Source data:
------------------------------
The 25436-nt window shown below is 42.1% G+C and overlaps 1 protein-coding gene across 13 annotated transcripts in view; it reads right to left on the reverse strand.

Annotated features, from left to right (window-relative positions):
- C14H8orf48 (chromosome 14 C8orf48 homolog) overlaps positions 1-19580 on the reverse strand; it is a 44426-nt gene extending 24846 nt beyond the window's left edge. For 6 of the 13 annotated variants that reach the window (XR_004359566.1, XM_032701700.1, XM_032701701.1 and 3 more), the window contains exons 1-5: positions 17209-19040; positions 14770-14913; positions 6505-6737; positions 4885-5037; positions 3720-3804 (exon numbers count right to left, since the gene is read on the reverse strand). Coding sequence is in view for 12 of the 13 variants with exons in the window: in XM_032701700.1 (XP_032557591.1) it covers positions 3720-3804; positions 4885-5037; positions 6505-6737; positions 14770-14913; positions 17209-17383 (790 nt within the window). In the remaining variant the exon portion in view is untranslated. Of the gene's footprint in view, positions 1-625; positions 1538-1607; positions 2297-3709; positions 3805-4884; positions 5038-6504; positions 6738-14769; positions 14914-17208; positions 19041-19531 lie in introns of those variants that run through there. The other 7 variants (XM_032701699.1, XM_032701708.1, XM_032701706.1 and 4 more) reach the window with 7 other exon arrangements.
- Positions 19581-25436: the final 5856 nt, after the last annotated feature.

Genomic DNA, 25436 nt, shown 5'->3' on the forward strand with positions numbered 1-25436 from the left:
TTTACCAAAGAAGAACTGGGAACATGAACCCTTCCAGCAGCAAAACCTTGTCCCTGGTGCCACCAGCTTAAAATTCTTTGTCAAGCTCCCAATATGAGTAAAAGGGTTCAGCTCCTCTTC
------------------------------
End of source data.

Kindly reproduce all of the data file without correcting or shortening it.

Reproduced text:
The 25436-nt window shown below is 42.1% G+C and overlaps 1 protein-coding gene across 13 annotated transcripts in view; it reads right to left on the reverse strand.

Annotated features, from left to right (window-relative positions):
- C14H8orf48 (chromosome 14 C8orf48 homolog) overlaps positions 1-19580 on the reverse strand; it is a 44426-nt gene extending 24846 nt beyond the window's left edge. For 6 of the 13 annotated variants that reach the window (XR_004359566.1, XM_032701700.1, XM_032701701.1 and 3 more), the window contains exons 1-5: positions 17209-19040; positions 14770-14913; positions 6505-6737; positions 4885-5037; positions 3720-3804 (exon numbers count right to left, since the gene is read on the reverse strand). Coding sequence is in view for 12 of the 13 variants with exons in the window: in XM_032701700.1 (XP_032557591.1) it covers positions 3720-3804; positions 4885-5037; positions 6505-6737; positions 14770-14913; positions 17209-17383 (790 nt within the window). In the remaining variant the exon portion in view is untranslated. Of the gene's footprint in view, positions 1-625; positions 1538-1607; positions 2297-3709; positions 3805-4884; positions 5038-6504; positions 6738-14769; positions 14914-17208; positions 19041-19531 lie in introns of those variants that run through there. The other 7 variants (XM_032701699.1, XM_032701708.1, XM_032701706.1 and 4 more) reach the window with 7 other exon arrangements.
- Positions 19581-25436: the final 5856 nt, after the last annotated feature.

Genomic DNA, 25436 nt, shown 5'->3' on the forward strand with positions numbered 1-25436 from the left:
TTTACCAAAGAAGAACTGGGAACATGAACCCTTCCAGCAGCAAAACCTTGTCCCTGGTGCCACCAGCTTAAAATTCTTTGTCAAGCTCCCAATATGAGTAAAAGGGTTCAGCTCCTCTTC